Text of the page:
The book should have only been half the length, and according to what I’ve learned in the book, in another universe it was only half the length!

I would say this is very dense material, you’re going to be re-reading sentences a lot.

The first bit of the book is really good, then in the middle there’s a chapter which is a mock conversation between a daughter and her father...the daughter is a quantum physicist and the father is a classical physicist. It’s a really good chapter.

I don’t think this book is for everyone, unless you are REALLY interested in quantum physics. In fact I think you can just listen to the author Sean Carrol on the Joe Rogan Podcast and get the info that way.

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  • Conrad Barski
  • 2019-09-11

The Best Layperson Book on Quantum Physics

The only bad thing about this book is the title- It should really just be called "Understanding Quantum Physics". I have read several books on the subject before and have always been disappointed by the confused explanations found in popular books on this subject. This book is categorically better than any previous book I've encountered.

The first three chapters are key: Chapter 1 explains why this stuff is so damn confusing and why the usual explanations are so unsatisfying. Chapter 2 then describes the bare-metal math of quantum physics (the Schrödinger equation) and explains the ramifications of this formula when all other complexities are stripped away, so you can really understand "what's going on". Chapter 3 then recontextualizes the history of quantum theory, all the personalities and experiments of the 20th Century, in light of the Schrödinger equation. This ordering is so smart, because this theory was conceived through a series of haphazard scientific discoveries that really need to be discussed separately from the theory itself, and Dr. Carroll's book does this brilliantly.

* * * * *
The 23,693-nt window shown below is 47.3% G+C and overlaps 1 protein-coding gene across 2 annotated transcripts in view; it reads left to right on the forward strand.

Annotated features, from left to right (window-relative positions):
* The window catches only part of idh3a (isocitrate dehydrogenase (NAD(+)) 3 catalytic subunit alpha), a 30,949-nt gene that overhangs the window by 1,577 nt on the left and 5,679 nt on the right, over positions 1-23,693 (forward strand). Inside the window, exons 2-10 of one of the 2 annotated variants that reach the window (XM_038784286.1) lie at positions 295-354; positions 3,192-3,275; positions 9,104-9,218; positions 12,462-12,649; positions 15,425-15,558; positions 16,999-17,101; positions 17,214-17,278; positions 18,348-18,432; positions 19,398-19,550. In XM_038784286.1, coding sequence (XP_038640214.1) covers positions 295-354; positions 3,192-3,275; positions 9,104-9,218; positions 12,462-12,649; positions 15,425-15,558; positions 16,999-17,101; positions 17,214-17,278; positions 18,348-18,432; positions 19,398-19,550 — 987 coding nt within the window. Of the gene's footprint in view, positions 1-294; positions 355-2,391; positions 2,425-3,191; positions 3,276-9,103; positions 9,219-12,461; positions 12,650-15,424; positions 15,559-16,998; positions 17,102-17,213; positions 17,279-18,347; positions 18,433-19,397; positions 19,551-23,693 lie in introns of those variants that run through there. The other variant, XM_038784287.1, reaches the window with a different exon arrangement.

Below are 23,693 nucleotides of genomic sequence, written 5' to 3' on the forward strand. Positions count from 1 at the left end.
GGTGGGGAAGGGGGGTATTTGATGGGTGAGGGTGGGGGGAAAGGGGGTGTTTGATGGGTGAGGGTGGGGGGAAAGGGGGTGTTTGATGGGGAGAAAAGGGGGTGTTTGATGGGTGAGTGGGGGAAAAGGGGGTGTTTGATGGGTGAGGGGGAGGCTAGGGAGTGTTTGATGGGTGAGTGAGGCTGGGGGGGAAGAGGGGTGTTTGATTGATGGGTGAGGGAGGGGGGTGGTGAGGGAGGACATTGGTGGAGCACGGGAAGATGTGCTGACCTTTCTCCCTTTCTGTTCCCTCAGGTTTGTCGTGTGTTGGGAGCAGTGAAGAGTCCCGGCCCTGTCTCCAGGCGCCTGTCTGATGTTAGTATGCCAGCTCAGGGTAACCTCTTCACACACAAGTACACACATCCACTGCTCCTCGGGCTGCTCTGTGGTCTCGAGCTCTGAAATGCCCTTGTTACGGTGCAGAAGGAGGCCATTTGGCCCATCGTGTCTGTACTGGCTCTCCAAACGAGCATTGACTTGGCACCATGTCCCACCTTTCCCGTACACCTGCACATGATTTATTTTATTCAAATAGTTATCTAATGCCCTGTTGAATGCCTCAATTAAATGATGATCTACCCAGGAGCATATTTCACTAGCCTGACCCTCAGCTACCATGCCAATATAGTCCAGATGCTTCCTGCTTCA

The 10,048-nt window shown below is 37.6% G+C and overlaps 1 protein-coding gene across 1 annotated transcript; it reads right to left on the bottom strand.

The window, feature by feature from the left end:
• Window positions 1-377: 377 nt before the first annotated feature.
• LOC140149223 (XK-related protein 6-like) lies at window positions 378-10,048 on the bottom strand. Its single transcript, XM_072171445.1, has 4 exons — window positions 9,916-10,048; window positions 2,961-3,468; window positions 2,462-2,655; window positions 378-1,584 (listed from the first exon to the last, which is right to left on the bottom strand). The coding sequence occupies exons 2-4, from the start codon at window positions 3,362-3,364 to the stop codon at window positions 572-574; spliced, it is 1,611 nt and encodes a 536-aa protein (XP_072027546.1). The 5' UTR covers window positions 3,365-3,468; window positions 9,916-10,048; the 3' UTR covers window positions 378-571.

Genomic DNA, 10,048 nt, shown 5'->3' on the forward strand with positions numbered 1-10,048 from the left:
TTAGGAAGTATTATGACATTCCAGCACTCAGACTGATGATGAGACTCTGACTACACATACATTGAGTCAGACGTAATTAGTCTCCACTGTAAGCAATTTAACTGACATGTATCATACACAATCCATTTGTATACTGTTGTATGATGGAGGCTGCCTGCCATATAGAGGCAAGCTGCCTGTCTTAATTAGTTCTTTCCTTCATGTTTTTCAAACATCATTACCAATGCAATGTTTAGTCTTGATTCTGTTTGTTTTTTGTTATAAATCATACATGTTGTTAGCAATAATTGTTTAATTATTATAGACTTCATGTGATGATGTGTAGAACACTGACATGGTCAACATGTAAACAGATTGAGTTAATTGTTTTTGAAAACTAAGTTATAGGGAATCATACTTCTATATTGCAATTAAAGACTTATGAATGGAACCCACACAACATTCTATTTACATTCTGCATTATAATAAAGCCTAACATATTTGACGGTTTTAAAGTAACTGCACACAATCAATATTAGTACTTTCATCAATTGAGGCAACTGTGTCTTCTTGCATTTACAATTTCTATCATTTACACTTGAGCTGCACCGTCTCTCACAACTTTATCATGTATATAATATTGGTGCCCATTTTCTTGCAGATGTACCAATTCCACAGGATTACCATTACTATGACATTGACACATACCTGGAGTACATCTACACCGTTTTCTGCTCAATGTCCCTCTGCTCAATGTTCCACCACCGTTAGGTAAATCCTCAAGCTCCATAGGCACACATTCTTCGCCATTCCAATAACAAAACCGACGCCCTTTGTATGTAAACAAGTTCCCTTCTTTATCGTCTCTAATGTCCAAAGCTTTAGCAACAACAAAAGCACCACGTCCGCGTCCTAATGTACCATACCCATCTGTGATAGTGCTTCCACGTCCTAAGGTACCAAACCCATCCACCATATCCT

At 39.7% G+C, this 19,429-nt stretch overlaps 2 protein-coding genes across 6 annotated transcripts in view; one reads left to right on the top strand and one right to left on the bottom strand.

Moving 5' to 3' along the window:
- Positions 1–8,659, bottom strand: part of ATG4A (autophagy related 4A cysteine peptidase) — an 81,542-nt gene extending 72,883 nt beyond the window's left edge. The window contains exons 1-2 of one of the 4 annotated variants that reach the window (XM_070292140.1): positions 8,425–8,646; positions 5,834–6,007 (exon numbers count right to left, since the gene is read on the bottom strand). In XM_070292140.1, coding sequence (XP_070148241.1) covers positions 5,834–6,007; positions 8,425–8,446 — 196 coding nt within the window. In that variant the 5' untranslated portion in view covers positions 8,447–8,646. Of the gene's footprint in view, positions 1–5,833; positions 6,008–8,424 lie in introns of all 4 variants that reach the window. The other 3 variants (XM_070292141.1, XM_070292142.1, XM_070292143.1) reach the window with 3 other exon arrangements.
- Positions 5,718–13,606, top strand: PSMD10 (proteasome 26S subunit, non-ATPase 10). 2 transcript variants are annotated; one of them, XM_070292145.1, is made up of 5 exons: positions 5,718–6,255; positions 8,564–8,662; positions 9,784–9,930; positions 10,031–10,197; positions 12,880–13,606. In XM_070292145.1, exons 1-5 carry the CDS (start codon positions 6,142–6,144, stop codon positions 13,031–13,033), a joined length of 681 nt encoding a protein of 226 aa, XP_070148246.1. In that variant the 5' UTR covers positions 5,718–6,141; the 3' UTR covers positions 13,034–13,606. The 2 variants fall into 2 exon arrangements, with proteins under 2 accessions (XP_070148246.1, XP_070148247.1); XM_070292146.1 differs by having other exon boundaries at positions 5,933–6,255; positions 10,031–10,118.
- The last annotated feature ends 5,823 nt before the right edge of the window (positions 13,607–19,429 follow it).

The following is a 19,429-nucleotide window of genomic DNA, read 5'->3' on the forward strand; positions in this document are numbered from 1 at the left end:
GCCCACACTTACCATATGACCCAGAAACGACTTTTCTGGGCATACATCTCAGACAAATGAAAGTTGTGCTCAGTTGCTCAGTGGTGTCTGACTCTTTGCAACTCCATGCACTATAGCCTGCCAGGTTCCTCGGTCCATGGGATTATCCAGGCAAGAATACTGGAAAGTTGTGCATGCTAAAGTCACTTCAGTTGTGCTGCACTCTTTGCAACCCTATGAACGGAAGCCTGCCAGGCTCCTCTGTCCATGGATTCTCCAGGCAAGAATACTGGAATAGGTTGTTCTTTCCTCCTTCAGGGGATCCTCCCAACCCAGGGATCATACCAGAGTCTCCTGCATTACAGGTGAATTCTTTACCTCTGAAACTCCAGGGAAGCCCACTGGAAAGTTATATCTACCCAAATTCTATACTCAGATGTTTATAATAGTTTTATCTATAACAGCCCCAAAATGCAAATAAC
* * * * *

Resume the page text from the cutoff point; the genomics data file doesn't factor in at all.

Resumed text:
After these initial sections, the book dives into more cutting-edge, speculative ideas, which are also a great read- But in my opinion, the early sections of this book are the main attraction & are a great read for anyone interested in science.

23 of 24 people found this review helpful

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  • Mike
  • 2019-09-13

For Sale: Many Worlds, Gently Used

Dr Carroll is our generation’s preeminent physics explainer. He does not disappoint in this latest book. In particular, his vector analogy of the wave function - wherein measurements we can make (position, velocity, etc.) are as vector components of the sum total of reality at any given moment - is very satisfying. Sean pulls off similar magic in elucidating “random” radioactive decay as our measured view of what is really a *deterministic* evolution of superposed un-decayed plus decayed wave function states. Ironically, there is a lot of poetry in what Dr Carroll refers to as austere quantum mechanics, or AQM.

AQM is Dr Carroll’s quick re-branding of Many Worlds. None of this re-branding or wonderful explanation, however, has me convinced of the Many Worlds interpretation. This is because I believe there is a better explanation. Dr Carroll does compare Many Worlds to other theories here, and I do agree Many Worlds is indeed superior to the other theories presented in this book. But he does not consider theories for which the wave function is neither ontologically real, *nor* epistemic, which are nevertheless complete in themselves. In particular, Relational Quantum Mechanics (RQM) asks us to consider quantum interactions (measurements) as real, such that the wave function is relegated to a “theoretical account of the way distinct physical systems affect one another when they interact (and not of the way physical systems ‘are’)” [Laudisa, Federico and Rovelli, Carlo, "Relational Quantum Mechanics", The Stanford Encyclopedia of Philosophy].

In the end, walking away from this book without the Many Worlds is ok. Dr Carroll was never really selling them anyway. He only ever wanted us to take this journey with him, and take it seriously. And that I would do many, many times over.

15 of 16 people found this review helpful